WWE Raw Review: Paul Heyman Must Not Be Allowed to Leave the Company
Just 24 hours after the Royal Rumble pay-per-view, Monday Night Raw came to us live from Las Vegas, NV.
In a city famed for its abundance of entertainment evidently the WWE couldn’t help but get caught up in the spirit of the occasion as we witnessed a shocking and dramatic end to what was a solid show.
Despite reports that he wasn’t scheduled to return to WWE programming until mid-February, the behemoth that is Brock Lesnar re-emerged to save his long-time mentor Paul Heyman.
The former UFC Heavyweight Champion proceeded to decimate Vince McMahon with a vicious F-5 just moments after the Chairman of the Board had appeared to be on the verge of terminating Heyman’s contract.
While this was undoubtedly the most unexpected event of the night, there were a number of other key talking points to emanate from Monday Night Raw—one being the performance of Paul Heyman himself.
Having remained fairly inconspicuous during CM Punk’s rant earlier in the show, the former ECW supremo was called back to the ring by Mr McMahon as the show entered its final moments.
It was here that Heyman so brilliantly demonstrated his worth to the WWE with a truly vintage performance on the mic in a kayfabe bid to remain in employment.
His delivery was intense, his prose cutting—and the portrayal of his role as heel was spot-on.
In short, it was everything that we have come to expect from Paul Heyman, and thus is evidence of his indispensability.
The man has a gift that few others possess, whether within the wrestling business or outside of it, in that he can cut an intricate and drawn-out promo as though he’d been rehearsing it for months beforehand.
Furthermore, his history with Vince McMahon, the WWE and of course ECW makes for a highly intriguing situation indeed.
It has been well documented in the past that there has been friction between Heyman and McMahon, and though the pair may have since patched up their differences, the possibility of such tensions resurfacing only adds to the unpredictability and drama of their exchanges.
Much like in Heyman’s summer interactions with Triple H and Stephanie McMahon, it became difficult to determine how much of Heyman’s words were scripted and how much were a shoot.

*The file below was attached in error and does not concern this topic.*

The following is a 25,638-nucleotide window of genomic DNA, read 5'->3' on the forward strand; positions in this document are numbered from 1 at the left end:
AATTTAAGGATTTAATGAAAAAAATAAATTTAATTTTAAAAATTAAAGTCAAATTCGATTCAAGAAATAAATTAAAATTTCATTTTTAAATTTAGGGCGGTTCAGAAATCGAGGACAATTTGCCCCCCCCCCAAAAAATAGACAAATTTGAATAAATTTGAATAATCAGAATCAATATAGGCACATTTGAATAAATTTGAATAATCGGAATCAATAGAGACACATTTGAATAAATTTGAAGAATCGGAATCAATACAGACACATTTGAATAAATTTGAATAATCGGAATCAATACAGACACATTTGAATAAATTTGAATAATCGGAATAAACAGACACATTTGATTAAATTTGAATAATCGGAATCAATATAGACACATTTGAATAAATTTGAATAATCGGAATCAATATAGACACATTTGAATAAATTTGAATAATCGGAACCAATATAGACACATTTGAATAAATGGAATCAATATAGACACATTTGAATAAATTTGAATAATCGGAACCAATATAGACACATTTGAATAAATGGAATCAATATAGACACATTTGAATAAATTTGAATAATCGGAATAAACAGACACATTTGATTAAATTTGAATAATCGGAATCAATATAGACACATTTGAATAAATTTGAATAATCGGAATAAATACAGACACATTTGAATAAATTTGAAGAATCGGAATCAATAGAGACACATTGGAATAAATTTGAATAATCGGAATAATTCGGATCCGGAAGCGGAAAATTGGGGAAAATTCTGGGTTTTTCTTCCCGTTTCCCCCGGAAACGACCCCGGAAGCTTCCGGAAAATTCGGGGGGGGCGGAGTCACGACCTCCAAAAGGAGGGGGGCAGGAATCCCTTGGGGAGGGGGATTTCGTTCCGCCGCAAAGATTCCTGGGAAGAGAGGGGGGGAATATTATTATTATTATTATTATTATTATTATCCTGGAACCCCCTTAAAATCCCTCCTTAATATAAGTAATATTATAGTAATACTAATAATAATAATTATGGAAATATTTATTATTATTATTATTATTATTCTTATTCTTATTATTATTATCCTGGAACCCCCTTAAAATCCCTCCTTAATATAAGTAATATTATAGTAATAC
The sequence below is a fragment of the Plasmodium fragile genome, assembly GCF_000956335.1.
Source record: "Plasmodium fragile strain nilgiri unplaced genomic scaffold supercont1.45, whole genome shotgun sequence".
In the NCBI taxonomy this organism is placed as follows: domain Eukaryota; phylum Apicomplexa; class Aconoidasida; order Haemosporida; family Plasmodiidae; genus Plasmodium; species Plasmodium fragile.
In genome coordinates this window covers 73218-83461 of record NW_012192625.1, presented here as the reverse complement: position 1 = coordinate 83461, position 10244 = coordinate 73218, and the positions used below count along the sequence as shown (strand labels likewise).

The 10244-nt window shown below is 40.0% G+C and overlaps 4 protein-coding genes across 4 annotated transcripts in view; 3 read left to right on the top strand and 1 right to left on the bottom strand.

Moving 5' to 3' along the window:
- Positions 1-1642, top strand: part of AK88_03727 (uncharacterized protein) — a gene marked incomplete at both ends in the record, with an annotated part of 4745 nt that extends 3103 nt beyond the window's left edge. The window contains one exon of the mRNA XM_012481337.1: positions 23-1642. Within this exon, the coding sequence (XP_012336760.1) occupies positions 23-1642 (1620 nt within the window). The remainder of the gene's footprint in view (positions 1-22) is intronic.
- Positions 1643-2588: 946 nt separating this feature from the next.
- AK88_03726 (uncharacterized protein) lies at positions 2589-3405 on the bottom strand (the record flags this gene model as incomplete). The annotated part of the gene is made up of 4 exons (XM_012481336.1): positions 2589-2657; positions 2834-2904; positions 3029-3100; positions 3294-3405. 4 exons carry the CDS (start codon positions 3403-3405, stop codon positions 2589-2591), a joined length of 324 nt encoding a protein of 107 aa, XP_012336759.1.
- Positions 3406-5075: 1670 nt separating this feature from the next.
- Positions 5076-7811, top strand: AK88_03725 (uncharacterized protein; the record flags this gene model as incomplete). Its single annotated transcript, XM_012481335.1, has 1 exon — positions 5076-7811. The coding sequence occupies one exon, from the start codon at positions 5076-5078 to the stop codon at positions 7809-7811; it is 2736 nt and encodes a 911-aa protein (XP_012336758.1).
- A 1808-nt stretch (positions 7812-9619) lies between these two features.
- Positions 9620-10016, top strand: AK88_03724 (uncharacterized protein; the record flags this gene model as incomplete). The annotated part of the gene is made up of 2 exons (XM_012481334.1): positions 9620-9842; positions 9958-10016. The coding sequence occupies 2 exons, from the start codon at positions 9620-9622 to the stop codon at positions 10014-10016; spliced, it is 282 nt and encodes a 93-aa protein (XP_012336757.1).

Were his lines about the dishonest nature of a promoter a slight dig at McMahon?
Are his quotes from McMahon’s father a sign of Heyman’s true distaste towards Vince’s actions?
Who knows, but that’s the beauty of it. It was an instance of the Reality Era in its finest.
Even if everything that Heyman is saying is a work, the sheer fact that there is a chance it may be a shoot makes the viewing all the more exciting and edgy.
And on top of that, his links with stars such as Brock Lesnar, CM Punk and even the Big Show mean that there are a whole host of possible angles for the WWE to pursue in the future—as we have witnessed on a number of occasions in the past.
While his realignment with Lesnar after WrestleMania last year didn’t necessarily set the world alight, events on Raw have certainly had a huge impact already, and his subtle yet impactful role alongside CM Punk in recent months has made the Straightedge Superstar’s heel turn all the more impressive.
Without Heyman, such developments would most probably not have been possible—or at least they may not have been as effective.
Having him on WWE TV is an all-round winner.
It creates exciting exchanges on the mic, opens up the possibility of numerous rivalries and alliances, while his expertise and experience can help elevate other performers to even greater heights.
There has been little information regarding the length of Heyman’s current WWE deal, with many assuming his presence was merely a short-term measure.
But he still has so much to give to the company, and as a result the WWE should do whatever they can to retain Heyman for the long-term.
While his suggested firing was no doubt a work, his future with the company remains somewhat unclear—and that is something that the WWE must address.
But what do you guys think?
Are you a Paul Heyman guy? Comment below with your thoughts on Heyman’s performance on Raw, whether or not he is beneficial to the company and of course any of the other issues raised in the article.
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